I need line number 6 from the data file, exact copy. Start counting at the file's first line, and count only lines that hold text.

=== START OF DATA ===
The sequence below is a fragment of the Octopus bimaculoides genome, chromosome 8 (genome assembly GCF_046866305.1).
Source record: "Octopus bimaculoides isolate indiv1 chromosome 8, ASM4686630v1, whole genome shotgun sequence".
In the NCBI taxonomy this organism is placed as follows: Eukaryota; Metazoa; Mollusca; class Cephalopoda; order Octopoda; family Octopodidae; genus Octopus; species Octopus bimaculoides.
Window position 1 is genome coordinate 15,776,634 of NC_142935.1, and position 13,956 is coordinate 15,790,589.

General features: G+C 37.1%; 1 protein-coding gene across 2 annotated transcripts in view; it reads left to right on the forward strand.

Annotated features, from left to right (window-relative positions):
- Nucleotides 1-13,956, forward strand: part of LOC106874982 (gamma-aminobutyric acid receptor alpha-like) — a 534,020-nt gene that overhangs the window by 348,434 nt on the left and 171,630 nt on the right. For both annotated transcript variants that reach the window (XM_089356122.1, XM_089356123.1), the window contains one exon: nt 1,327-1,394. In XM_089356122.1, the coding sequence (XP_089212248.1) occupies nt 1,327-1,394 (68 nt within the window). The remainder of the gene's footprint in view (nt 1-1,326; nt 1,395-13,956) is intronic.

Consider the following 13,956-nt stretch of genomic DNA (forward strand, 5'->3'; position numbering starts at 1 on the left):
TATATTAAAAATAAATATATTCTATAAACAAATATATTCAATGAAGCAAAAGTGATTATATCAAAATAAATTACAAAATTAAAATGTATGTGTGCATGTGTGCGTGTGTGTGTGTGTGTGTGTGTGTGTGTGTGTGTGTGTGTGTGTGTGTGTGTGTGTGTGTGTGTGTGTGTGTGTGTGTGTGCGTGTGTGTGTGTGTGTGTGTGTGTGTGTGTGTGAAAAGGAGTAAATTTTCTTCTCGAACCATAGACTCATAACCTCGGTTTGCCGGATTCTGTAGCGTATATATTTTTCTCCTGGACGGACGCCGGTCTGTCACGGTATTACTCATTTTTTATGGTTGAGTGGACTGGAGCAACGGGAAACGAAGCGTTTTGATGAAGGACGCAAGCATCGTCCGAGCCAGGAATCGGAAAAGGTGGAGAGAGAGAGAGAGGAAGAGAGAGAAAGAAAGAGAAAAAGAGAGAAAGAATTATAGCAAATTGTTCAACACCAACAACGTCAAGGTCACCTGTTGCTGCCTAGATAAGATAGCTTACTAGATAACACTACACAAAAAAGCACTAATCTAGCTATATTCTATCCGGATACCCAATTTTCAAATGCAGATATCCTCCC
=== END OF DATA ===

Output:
Annotated features, from left to right (window-relative positions):